Supporters of Israeli democracy breathed a sigh of relief in November when Prime Minister Netanyahu announced his opposition to two bills that would drastically penalize and defund progressive NGOs, especially human rights organizations.
But the relief was short-lived. The Prime Minister cut a deal with Foreign Minister Avigdor Lieberman, and came up with legislation combining the worst features of the original two bills and adding new ones. The new bill divides nonprofit organizations into three categories:
- Organizations receiving government support – including those that carry out the government’s political agenda -- would be eligible for funding from foreign governments.
- Organizations that deny the existence of the State of Israel as a Jewish and democratic state or in other ways threaten the state’s identity, would be entirely ineligible for foreign support. While NIF itself will not fund organizations actively working to change Israel’s identity, strangling NGOs with different positions is a clear violation of freedom of speech and democratic norms.
- Organizations – including almost every human rights organization supported by NIF – that do NOT receive Israeli government support must pay a 45% tax on funding from foreign government. Or, they may go hat in hand to the Knesset and beg for an exemption from the tax. We can only envision B’Tselem, ACRI or Breaking the Silence receiving an exemption from the likes of Avigdor Lieberman and Danny Danon – but even if a progressive government were to take power, no government should exert political control over the mission and activities of civil society.
As an ACRI writer explains it, “The true essence of the law is making all civil society organizations in Israel that seek foreign donations subordinate to the state and its government – since those organizations that aren’t also funded by the state will have no choice but to refer to the special Knesset “exemptions” committee and request the state’s benevolence. If this law is passed it will become much more difficult for an NGO to remain independent and not depend on the state’s generosity, whether it focuses on women’s rights, disability rights or the rights of Palestinians under military law.”
NIF’s human rights grantees do not request or receive Israeli government funding so as to preserve their independence of government policy and politics. But this new iteration of the anti-NGO law will be voted on shortly, and with the combined support of Likud and Yisrael Beitenu, it will likely pass.
International pressure stopped these bills before and may do so again. Supporters of Israeli democracy must make clear:
- This bill violates democratic norms. US policy on this issue is contained in the State Department’s Guiding Principles on Non-Governmental Organizations, originated in the Bush Administration in 2006. The guidelines specifically state that “NGOs should be permitted to seek, receive, manage and administer for their peaceful activities financial support from domestic, foreign and international entities.” No western democracy constrains foreign funding of domestic NGOs; the countries best known for outlawing foreign support for human rights groups are Russia, Iran and China. All of us who care about Israel should speak out and ensure that Israel doesn’t become associated with this infamous group.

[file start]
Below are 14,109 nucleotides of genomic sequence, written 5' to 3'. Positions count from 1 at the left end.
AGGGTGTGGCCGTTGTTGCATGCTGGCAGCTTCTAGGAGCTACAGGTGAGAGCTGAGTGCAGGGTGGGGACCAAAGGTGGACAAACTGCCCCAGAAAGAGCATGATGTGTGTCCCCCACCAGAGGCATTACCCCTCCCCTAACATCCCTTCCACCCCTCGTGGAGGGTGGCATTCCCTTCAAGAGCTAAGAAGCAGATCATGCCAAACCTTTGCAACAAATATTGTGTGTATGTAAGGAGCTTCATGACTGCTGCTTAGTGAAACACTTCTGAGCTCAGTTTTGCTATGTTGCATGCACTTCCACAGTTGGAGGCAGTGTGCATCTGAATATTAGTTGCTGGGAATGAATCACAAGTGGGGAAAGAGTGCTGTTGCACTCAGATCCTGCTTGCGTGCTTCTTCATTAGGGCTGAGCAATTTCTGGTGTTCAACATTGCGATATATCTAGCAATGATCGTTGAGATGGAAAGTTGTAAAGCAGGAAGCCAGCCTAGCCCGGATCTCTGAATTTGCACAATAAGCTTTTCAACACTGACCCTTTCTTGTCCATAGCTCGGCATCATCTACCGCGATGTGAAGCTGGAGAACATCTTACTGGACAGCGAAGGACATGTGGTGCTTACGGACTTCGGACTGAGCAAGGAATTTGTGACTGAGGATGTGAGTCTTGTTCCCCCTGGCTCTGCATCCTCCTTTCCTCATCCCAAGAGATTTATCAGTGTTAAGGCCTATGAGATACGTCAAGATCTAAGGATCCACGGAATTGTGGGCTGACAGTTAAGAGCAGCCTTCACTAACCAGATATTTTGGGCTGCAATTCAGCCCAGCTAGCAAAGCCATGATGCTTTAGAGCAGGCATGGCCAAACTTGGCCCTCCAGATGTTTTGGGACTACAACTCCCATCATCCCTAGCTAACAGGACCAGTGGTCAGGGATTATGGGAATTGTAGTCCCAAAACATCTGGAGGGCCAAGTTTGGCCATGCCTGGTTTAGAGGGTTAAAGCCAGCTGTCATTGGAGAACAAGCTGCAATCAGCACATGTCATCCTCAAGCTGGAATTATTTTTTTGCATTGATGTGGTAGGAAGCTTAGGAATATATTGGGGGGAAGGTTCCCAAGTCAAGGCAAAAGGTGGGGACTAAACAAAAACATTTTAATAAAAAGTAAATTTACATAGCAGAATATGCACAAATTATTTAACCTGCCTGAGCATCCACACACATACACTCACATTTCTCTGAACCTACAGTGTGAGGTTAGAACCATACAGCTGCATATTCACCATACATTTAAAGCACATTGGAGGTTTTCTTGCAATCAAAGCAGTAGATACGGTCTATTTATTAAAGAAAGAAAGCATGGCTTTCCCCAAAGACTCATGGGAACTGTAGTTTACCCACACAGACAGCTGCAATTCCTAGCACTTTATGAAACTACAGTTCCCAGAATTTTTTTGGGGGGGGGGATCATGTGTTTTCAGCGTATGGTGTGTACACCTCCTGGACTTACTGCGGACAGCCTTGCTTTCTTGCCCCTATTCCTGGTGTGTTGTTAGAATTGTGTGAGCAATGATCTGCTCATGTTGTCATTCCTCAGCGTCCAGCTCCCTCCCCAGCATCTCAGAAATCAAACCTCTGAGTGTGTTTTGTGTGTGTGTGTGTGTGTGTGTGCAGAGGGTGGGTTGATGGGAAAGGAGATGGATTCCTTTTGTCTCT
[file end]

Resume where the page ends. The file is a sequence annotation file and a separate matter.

- This bill is driven by a political agenda. Millions of dollars in foreign funding flow to settler groups and other right-wing institutions, including Israel’s largest-circulation free newspaper. The pending legislation would not impede that funding or even require transparency of these opaque institutions. Never before has an Israeli government used its power for a wholesale shut-down of institutions and organizations with which it disagrees. Stifling dissent is not what democracies do.
- This bill would have a broad impact. American and European financial aid to Israeli hospitals, universities and scientific research dwarfs funding for progressive civil society, roughly one percent of which goes to Israeli human rights groups. Precluding support by the EU and its member nations of human rights groups will amplify EU voices calling for a complete boycott of funding any Israeli institutions. It may violate key treaties between Israel and the EU, damaging diplomatic and economic relations. The new bills may also affect funding for research institutes, think-tanks and other organizations that are independent of the Israeli government.
- This bill will harm Israel’s standing. Passage of this law will contribute to the further deterioration of Israel’s global standing. Israel’s progressive civil society organizations are its best claim to its continued status as a liberal democracy, sharing the values of justice and a free society with the U.S., Europe and its allies worldwide. Secretary of State Clinton has already condemned the measure.
- This bill is a substantial erosion of Israel’s democracy. De-legitimizing the guardians of human rights in Israel is a dangerous initiative. Nothing less than freedom of speech and conscience are at stake. Those who truly love Israel should join the New Israel Fund family in protecting civil society from an assault with a political agenda.